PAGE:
My research project is focused on European bison, Bison bonasus (a species that was once widespread almost throughout Europe) and the Bialowieza Forest (BF). I investigate the tangled and complicated picture of the BF management in the long nineteenth century. During this period several zoologists undertook expeditions to BF with the aim of observing, studying, and usually also killing a bison, which became a desirable specimen for European museums. The most ambitious of the expeditions was led by Professor Nikolay Kulagin (1906-08).
Using this expedition as a case, I am going to analyse the re-formulation of the research question in the process of studying European bison: how were attempts to detect signs of “natural degradation” replaced by the ecological study of bison (their habitat needs, behaviour, nutrition, parasite infestation etc)?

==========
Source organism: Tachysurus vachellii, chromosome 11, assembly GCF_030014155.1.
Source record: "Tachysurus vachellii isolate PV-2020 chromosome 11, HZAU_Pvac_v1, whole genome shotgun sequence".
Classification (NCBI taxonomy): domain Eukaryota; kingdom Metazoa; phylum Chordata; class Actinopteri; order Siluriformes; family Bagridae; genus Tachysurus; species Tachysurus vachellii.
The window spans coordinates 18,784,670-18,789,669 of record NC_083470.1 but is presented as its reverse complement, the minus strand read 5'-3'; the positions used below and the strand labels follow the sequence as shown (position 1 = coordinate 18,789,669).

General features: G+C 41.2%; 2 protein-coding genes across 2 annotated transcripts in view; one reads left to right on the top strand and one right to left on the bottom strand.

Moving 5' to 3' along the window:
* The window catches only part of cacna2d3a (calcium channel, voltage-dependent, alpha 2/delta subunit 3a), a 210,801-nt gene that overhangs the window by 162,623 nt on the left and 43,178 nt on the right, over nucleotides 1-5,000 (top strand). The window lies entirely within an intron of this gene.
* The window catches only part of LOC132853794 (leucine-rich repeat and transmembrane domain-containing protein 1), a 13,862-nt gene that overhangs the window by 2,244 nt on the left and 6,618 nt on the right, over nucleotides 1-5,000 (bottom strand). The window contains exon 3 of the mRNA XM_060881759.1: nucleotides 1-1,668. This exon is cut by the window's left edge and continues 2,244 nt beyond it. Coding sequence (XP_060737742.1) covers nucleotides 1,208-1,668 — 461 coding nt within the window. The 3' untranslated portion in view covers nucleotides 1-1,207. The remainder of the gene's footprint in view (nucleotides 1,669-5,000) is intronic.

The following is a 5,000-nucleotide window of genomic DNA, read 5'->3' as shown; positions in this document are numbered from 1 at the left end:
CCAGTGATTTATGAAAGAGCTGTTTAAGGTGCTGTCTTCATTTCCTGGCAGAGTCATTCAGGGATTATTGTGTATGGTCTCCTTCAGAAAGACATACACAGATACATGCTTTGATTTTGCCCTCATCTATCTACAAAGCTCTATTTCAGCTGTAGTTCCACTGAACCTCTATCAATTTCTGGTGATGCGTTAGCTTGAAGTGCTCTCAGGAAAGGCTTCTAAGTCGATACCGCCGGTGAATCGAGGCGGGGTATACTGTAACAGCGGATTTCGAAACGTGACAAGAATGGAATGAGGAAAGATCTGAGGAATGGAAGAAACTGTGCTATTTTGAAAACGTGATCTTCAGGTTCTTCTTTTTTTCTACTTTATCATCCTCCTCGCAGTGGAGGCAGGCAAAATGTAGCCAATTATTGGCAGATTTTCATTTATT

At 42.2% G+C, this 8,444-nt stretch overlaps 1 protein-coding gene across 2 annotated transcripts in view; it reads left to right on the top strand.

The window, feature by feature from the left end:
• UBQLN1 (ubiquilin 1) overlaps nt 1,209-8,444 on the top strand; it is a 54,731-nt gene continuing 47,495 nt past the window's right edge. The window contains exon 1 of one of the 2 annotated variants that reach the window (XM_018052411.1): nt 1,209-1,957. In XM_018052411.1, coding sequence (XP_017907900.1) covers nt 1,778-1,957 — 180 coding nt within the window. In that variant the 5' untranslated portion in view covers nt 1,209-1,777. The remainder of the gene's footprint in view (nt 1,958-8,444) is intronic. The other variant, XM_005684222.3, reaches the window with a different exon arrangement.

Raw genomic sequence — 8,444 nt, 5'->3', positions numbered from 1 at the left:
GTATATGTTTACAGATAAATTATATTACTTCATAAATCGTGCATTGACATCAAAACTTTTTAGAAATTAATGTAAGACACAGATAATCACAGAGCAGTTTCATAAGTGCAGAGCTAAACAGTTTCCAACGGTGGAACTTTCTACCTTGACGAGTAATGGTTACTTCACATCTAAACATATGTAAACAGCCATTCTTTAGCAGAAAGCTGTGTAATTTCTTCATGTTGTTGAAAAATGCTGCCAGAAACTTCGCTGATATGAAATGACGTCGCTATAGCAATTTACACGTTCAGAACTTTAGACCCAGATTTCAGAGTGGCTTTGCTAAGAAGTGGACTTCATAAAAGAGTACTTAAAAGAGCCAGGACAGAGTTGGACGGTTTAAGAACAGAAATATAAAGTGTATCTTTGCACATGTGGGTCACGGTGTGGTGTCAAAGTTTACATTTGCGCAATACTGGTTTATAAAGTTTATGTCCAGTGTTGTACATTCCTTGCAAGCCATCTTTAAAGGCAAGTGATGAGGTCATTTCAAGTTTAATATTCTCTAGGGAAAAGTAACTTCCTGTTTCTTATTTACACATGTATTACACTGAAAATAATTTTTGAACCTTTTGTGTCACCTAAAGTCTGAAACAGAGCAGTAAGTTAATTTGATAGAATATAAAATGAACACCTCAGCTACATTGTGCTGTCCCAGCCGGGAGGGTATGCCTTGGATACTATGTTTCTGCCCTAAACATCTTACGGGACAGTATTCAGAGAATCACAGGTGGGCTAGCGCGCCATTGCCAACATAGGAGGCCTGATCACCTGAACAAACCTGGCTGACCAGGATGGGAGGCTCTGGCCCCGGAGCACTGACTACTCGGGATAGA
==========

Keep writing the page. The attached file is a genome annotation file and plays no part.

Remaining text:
Another set of questions we should ask when analysing naturalists’ studies and writings on Bialowieza’s bison (and the forest) is how naturalists’ opinions influenced the process of administrative decision-making? How were the “strictly-scientific” results and scientists’ advice perceived by state administration? What part of this advice had any chance to be implemented in everyday bison management? What was not implemented and for what reason? And vice versa – how did local knowledge influence scientific research?